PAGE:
The Name Day or "Onomastico" for Anthony

Name Day, "Onomastico", Anthony, italian culture, italian heritage, italian american, italian news, italian traditions

Antonin Scalia


Dear Readers,
In June many saintly celestial superstars are venerated and celebrated. In Italy and in Italian American homes the “onomastico” or Name Day, is often cause for a party and celebration. Many of the favorite people in my life are named Anthony or Tony. “Buon Onomastico” and “Buona Salute” on June 13th to all the Anthonys among my Readers and their families, too.
On June 13 all the Antonios, Tonys and Anthonys of the world can celebrate the feast of St. Anthony of Padua, a priest and gifted preacher born in Lisbon, Portugal. His surname comes from the Italian city of Padua, where he lived the later part of his life and died on June 13, 1231 at the age of thirty-six.
Anthonys of the world who want to double-dip on “Onomastico” celebrations may want to also celebrate the Feast of St. Anthony the Abbot in January. I first became aware of St. Anthony the Abbot when a “cugino” called from Italy to wish my “marito Antonio” a “Buon Onomastico”. I just said “Grazie” but later decided to check him out. It seems that St. Anthony the Abbot is the patron saint of thepig.
   St. Anthony Abbot is especially venerated in Piemonte where just across the border, the monks of St. Anthony Abbot founded a religious order in France at the beginning of the eleventh century, known as the Hospital Brothers of St. Anthony. These were pilgrimage centers for sufferers of many common diseases.
The Hospitallers wore black robes, with a Tau cross and went around asking for alms, accompanied, in the tradition of St. Anthony, by a pig.  Around the neck of the animal was hung a bell that announced from afar the arrival of this curious pair of mendicants. The charitable work of the monks won them favor with the people and eventually the pigs of this Order were allowed to roam freely in the streets and woods to feed.
 S.F. Archbishop Salvatore J. Cordileone, lost his mother on May 8th, a few days before Mother’s Day. Mary Rose Cordileone died shortly after suffering a stroke. She was 90.
   Archbishop Cordileone flew to San Diego from Lourdes, France, where he was making a pilgrimage with the Knights of Malta, and was able to be with her in the hours before she died, as were her three other children.
The Mass of Christian Burial was celebrated May 12 by Archbishop Cordileone, with many bishops and priests concelebrating, at Blessed Sacrament Church in San Diego, the church where she was married to her husband Leon in 1949, where her four children attended religious education classes and where she remained active throughout her life.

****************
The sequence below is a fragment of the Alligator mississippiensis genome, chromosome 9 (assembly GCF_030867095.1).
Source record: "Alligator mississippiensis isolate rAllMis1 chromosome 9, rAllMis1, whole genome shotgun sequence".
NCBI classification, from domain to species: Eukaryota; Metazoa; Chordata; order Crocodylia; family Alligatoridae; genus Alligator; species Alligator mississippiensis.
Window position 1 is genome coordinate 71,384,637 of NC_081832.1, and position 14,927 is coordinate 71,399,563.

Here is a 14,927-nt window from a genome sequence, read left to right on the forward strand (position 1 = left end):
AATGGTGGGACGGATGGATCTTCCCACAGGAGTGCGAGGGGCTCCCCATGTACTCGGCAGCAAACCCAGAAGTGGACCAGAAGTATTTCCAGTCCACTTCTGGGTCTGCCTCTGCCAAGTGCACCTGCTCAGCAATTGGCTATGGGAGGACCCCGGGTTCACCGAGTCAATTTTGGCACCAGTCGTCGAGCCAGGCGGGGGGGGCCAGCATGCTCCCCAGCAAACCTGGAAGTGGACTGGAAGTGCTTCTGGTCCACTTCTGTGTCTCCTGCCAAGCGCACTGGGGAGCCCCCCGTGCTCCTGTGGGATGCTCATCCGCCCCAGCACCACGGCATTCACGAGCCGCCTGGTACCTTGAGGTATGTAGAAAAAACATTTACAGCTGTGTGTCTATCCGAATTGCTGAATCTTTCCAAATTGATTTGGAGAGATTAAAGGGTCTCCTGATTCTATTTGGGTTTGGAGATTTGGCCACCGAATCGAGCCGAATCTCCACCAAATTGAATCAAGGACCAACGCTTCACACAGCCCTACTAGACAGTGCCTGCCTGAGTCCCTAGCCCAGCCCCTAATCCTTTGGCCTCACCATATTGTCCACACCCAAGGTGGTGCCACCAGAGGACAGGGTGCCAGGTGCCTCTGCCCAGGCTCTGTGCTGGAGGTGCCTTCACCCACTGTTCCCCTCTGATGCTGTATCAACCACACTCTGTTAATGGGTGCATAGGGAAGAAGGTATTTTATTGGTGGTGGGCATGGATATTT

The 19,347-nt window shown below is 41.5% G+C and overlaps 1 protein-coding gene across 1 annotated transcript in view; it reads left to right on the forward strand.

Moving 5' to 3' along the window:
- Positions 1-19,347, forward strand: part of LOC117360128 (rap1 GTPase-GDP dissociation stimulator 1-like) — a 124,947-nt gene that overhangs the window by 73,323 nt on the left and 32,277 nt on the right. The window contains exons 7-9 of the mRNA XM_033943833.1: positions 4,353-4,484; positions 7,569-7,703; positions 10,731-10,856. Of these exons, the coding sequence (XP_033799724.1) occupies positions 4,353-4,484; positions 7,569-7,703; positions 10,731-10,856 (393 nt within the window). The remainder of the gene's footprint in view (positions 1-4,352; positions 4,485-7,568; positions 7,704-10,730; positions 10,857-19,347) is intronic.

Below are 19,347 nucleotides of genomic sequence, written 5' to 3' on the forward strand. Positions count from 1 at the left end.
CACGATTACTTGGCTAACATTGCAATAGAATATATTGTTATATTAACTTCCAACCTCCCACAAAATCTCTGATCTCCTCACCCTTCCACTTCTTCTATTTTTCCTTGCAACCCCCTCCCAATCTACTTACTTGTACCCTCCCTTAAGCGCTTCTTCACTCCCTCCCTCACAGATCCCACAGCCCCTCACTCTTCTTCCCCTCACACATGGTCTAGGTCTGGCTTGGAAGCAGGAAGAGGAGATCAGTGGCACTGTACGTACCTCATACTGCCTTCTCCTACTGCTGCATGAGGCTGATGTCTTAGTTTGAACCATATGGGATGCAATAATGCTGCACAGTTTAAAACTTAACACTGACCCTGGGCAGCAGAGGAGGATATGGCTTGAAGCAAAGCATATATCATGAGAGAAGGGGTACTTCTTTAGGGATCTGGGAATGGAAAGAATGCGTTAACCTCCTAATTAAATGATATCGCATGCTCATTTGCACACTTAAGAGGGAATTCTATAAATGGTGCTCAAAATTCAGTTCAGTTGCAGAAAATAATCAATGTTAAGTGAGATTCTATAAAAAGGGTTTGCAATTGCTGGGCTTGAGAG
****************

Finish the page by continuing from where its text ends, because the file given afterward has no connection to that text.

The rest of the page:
Mrs. Cordileone was a full-time wife, mother and homemaker for most of her life. She was an avid bowler and in her later years she enjoyed spending time with her family and friends. “She was loved by everyone who knew her”, her family said.
   Mrs. Cordileone was born Mary Giardina in 1923 in Buffalo, N.Y., the oldest of four girls born to Sicilian immigrants Sam and Theresa Giardina.
In 1947, when she was 23, she moved to San Diego and worked for Challenge Dairy. She married Leon, a World War II Navy veteran who had gone into business with his three brothers as a commercial albacore fisherman, on November 13, 1949.
   Leon, who was born in San Francisco to Sicilian immigrants, died at age 86 in 2005 after 55 years of marriage, but the couple was able to attend together their son Salvatore’s ordination as auxiliary Bishop of San Diego in 2002.
Antonin Scalia, U.S. Supreme Court Justice, was appointed by President Reagan and began serving on the High Court in 1986, after being confirmed by the U.S. Senate 98 to 0. While attending Harvard Law School, he met his future wife, Maureen McCarthy, who attended Radcliffe College, on a blind date set up by a Jewish friend. They were married in 1960 and have 9 children. One son, Fr. Scalia, is an ordained priest in the Diocese of Arlington, Virginia, so with Father’s Day coming up June 15th, Happy Father’s Day. By the way, while Mother’s Day is celebrated in May in the U.S. and in Italy, Father’s Day in Italy is celebrated on March 19th “La festa di San Giuseppe”. Justice Scalia’s father (not his grandfather) was born in Sicily.
When Salvatore Eugenio Scalia arrived in the U.S., he spoke very little English, but in time he mastered the language and as “Gene” Scalia, he received a doctorate from Columbia University. When Professor Gene Scalia was offered a position to teach Romance Languages at Brooklyn College in NYC, the Scalia family moved from Trenton, New Jersey to New York. Antonin’s mother, Catherine (nee) Panaro, the daughter of immigrants was a school teacher...

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